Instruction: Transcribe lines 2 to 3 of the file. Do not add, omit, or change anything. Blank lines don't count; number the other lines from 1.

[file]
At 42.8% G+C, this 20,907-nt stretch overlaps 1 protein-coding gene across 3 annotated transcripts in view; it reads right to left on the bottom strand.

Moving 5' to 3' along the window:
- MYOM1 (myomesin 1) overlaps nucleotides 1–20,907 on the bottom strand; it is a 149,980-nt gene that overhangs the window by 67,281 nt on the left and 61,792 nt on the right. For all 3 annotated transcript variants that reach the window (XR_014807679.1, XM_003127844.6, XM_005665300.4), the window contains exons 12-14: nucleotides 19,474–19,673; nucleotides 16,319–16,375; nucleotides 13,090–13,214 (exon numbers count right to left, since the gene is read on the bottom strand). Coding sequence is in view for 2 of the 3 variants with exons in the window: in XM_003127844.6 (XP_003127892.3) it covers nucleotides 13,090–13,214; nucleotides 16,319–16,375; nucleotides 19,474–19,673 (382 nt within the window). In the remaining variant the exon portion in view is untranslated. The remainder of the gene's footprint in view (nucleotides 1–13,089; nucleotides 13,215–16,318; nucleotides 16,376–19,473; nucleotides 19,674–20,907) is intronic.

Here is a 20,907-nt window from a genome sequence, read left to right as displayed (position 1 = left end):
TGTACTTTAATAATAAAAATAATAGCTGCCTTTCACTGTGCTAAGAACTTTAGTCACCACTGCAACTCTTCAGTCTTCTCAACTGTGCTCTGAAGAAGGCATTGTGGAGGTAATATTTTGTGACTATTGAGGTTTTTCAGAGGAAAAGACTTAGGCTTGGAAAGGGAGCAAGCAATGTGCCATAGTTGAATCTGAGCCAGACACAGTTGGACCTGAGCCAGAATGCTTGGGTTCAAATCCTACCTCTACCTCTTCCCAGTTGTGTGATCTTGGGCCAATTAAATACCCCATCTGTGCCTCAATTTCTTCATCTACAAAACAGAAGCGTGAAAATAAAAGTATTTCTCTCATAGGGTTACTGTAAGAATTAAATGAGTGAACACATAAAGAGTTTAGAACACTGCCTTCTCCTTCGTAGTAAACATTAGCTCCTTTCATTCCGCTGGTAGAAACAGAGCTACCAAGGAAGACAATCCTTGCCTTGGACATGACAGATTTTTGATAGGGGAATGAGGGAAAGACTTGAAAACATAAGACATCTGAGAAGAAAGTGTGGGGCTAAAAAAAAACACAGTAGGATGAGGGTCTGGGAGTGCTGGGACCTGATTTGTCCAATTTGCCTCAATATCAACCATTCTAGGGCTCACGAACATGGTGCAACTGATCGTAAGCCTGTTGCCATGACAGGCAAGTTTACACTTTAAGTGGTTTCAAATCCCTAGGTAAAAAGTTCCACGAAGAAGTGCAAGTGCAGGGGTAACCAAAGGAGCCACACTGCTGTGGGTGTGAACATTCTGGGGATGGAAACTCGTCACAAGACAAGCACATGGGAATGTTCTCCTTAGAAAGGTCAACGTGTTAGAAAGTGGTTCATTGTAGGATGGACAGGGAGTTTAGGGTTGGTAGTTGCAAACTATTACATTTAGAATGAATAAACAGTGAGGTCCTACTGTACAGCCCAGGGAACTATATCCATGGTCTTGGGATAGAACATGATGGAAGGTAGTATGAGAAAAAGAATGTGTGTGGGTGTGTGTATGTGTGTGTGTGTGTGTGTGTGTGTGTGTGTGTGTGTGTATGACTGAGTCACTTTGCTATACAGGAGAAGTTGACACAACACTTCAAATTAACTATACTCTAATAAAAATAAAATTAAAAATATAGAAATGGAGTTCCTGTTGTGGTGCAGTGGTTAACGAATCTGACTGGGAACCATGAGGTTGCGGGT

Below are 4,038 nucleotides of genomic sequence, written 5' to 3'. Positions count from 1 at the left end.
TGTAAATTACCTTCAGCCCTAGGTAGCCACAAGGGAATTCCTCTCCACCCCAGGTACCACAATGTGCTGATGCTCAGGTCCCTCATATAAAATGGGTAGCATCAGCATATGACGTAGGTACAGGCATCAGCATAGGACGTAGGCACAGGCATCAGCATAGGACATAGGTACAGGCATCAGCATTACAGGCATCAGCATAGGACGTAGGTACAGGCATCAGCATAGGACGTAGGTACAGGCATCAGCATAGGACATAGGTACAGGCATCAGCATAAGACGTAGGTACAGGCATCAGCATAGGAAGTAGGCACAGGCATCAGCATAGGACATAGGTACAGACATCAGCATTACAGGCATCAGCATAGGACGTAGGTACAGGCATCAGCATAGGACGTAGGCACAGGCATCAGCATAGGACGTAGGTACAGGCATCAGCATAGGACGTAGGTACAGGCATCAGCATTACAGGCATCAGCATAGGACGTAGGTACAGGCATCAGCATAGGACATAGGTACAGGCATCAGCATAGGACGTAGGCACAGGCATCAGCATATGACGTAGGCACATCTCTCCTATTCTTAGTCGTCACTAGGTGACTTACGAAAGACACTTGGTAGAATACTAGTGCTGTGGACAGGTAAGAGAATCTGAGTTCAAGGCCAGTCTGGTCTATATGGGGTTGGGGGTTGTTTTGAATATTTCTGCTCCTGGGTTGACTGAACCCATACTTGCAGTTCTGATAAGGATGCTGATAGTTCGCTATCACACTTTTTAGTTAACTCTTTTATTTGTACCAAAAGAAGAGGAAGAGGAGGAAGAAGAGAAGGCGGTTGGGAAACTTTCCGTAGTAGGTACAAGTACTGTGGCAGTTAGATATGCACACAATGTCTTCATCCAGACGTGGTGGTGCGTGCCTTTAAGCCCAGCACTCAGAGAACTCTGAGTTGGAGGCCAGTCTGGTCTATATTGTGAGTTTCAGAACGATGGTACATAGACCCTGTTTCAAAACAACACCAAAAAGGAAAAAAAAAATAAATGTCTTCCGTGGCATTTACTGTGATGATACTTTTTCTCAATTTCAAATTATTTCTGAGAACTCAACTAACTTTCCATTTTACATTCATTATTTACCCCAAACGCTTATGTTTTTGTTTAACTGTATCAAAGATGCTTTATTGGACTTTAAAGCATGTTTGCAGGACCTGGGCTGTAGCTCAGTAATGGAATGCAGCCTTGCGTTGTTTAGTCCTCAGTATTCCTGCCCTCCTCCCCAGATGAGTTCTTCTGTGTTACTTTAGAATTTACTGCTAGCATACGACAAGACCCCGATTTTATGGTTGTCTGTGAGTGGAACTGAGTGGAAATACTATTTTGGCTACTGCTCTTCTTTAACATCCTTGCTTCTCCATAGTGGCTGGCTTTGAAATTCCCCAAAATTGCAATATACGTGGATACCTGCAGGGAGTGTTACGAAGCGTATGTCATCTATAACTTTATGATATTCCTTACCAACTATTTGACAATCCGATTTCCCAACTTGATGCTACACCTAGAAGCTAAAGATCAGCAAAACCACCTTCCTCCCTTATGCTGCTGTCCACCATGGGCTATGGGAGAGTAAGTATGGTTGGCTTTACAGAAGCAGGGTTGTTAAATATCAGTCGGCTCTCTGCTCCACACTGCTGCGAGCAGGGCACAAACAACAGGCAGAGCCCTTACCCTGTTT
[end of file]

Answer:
Moving 5' to 3' along the window:
- MYOM1 (myomesin 1) overlaps nucleotides 1–20,907 on the bottom strand; it is a 149,980-nt gene that overhangs the window by 67,281 nt on the left and 61,792 nt on the right. For all 3 annotated transcript variants that reach the window (XR_014807679.1, XM_003127844.6, XM_005665300.4), the window contains exons 12-14: nucleotides 19,474–19,673; nucleotides 16,319–16,375; nucleotides 13,090–13,214 (exon numbers count right to left, since the gene is read on the bottom strand). Coding sequence is in view for 2 of the 3 variants with exons in the window: in XM_003127844.6 (XP_003127892.3) it covers nucleotides 13,090–13,214; nucleotides 16,319–16,375; nucleotides 19,474–19,673 (382 nt within the window). In the remaining variant the exon portion in view is untranslated. The remainder of the gene's footprint in view (nucleotides 1–13,089; nucleotides 13,215–16,318; nucleotides 16,376–19,473; nucleotides 19,674–20,907) is intronic.